Hexis - Aeternum review
|Release date:||August 2022|
There’s enough bands doing ‘sludgy blackened hardcore’ music that one wonders if it’s time to make a definitive name for their niche. That abundance does, however, means that bands need to offer more than just auditory venom to stand out.
The burden falls upon Hexis, then, to make their blackened hardcore noteworthy in other ways. Well, when listening to Aeternum, it becomes clear that one area in which the Danes intend to shine in on the percussive front. Pretty much from the off, the thick, bludgeoning phat sound of the drums lays the foundation for all the aggression Hexis aim to unleash. There’s not actually much reliance on drum patterns more associated with the component genres, with a scarcity in blast beats or fast punk beats; that relentless, potent bass drum/tom laser-speed assault that is introduced from the first second of “Letum” appears time and again across the record, lending an immense weight to the likes of “Interitus”, “Accipis” and “Nunquam”.
Now, there’s more than drums to Aeternum, it’s merely the case that this is the component that will make the strongest impression on you initially. Moving past the drumkit, Hexis offer vicious, morose bile that holds roots in hardcore, while leaning on black metal for the vocal approach, guitar tonality and more extreme outbursts, and on the other hand drawing from sludge in its darker, slower moments. This overlap in sounds coalesces nicely on cuts such as “Letum”, where thick, pounding riff grooves fluctuate in and out of brief blast attacks and slower dirges.
With 12 tracks across Aeternum, Hexis principally write in one of two modes; there’s the short, sharp bursts of intensity like “Interitus” and “Tacet”, with half the tracklist comprised of songs below 3 minutes of length, and then there’s the more substantial cuts. The chief contrast on this front is “Exhaurire”, which flirts with the 8-minute mark as it explores more understated, muted yet sinister tones across its contemplative, slowly evolving duration; this song moves away from hardcore towards the more misanthropic end of the post-black spectrum. “Vulnera”, the next-longest song on the record, goes in more of a grim, trudging blackened sludge direction.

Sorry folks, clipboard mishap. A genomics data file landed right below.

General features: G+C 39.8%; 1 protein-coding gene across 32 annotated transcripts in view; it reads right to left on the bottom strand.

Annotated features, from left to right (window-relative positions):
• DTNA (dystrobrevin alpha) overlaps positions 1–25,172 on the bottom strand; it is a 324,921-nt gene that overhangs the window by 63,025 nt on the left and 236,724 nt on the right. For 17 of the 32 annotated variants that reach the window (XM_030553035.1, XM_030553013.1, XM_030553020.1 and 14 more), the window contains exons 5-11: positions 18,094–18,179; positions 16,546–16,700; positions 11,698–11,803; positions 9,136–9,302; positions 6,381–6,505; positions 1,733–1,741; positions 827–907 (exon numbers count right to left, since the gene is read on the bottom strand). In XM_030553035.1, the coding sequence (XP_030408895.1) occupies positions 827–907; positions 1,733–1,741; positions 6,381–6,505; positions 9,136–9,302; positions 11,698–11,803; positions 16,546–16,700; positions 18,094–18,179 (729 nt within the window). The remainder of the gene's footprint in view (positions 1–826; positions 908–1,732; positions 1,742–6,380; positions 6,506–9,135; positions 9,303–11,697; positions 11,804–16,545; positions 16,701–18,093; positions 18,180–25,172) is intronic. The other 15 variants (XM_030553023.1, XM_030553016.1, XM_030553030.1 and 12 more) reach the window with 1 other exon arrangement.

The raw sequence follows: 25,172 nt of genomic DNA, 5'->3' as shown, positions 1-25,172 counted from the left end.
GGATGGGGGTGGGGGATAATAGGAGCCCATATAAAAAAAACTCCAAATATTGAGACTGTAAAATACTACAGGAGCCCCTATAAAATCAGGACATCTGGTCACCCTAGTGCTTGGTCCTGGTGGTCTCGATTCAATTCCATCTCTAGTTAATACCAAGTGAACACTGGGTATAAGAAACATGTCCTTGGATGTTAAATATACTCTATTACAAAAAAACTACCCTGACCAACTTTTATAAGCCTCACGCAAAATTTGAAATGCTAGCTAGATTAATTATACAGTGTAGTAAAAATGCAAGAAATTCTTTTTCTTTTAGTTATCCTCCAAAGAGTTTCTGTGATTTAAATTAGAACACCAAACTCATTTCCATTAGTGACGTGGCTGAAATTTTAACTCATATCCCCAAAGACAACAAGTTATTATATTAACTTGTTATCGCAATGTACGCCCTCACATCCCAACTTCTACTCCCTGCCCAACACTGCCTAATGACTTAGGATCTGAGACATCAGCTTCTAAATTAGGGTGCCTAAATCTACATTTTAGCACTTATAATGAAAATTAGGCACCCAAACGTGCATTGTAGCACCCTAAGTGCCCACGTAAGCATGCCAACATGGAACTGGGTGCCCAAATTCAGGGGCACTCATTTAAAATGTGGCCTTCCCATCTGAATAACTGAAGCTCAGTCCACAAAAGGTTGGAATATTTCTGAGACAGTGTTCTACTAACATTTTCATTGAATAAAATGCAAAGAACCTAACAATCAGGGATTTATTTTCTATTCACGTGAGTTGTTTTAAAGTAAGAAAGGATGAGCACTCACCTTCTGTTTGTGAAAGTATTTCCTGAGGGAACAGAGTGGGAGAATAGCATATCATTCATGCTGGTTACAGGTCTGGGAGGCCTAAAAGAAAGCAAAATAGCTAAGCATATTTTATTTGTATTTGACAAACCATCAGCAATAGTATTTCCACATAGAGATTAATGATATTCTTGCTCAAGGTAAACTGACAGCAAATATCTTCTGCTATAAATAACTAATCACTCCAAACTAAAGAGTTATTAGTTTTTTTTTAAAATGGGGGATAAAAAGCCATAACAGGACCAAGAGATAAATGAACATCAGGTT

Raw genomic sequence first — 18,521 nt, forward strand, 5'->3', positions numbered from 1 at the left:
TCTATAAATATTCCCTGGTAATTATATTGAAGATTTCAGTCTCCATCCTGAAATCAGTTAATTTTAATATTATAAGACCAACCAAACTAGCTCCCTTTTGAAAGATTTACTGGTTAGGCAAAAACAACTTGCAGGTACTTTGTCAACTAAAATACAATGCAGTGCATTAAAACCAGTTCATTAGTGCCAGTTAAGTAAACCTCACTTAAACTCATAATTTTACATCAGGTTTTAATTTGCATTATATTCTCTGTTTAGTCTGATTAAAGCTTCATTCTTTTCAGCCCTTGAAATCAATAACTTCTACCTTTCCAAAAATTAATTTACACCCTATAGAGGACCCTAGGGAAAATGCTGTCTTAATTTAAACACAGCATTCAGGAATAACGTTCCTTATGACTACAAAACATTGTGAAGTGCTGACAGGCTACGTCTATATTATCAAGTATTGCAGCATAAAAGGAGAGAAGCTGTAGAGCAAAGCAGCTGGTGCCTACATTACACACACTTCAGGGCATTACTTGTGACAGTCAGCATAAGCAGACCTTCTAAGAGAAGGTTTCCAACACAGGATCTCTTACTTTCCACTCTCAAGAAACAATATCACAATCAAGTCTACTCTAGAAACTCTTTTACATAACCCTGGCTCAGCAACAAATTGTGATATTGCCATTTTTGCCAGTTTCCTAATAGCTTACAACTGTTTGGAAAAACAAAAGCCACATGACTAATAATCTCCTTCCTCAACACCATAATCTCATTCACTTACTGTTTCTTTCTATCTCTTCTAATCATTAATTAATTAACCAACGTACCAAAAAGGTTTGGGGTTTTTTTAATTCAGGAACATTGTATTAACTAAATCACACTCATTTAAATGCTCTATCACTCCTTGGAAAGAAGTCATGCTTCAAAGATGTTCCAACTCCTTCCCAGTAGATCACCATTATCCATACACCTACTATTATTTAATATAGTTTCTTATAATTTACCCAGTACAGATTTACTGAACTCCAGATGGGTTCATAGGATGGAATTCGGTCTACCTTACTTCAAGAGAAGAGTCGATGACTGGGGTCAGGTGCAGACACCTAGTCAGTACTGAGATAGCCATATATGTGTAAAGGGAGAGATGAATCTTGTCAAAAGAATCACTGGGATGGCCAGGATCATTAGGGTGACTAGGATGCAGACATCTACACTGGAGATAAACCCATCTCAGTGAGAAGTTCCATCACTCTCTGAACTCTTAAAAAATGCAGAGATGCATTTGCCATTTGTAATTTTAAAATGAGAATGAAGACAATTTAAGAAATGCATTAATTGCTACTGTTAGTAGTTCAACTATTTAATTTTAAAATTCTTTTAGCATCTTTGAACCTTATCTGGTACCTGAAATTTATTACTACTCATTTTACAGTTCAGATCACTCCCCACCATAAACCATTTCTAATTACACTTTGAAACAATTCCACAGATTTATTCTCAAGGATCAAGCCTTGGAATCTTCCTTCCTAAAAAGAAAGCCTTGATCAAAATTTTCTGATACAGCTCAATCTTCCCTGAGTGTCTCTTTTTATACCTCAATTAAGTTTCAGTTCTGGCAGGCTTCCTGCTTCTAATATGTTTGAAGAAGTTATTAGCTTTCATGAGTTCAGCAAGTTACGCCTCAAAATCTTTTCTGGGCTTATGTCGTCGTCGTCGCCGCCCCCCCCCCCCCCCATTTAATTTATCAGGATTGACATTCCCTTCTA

This variety is needed; as impactful as the ballistic pounding of the drums can be, it is a sound that lends itself to blending together across a whole album, and the frequency with which such drumming is utilized does mean that Aeternum, while impressive as an overall concept, lacks a bit in terms of individual moments of memorability. This is arguably amplified when one starts drawing perhaps inevitable comparisons with similar bands such as Celeste, whose own approach must surely have been an inspiration on Hexis. The stylistic diversity offered by “Exhaurire”, “Vulnera” and “Amissus” is crucial in preventing burnout before the album finishes; the title track is a far more extensive musical departure, but its quiet ambience serves more as a denouement for Aeternum than a real change of pace.
This album is one that makes an immediate positive impression; the intensity of their sound and the way that the production brings that intensity to the fore is a pleasure to experience. The main thing that’s preventing me from embracing it quite to the extent that I have with some other bands in the blackened hardcore sphere is that this rock solid foundation isn’t fully exploited with enough individual moments that truly shine. Still, there’s certainly more than enough about Hexis to earn them a place of importance in the niche alluded to at the beginning of this review.
||Written on 03.09.2022 by Hey chief let's talk why not|
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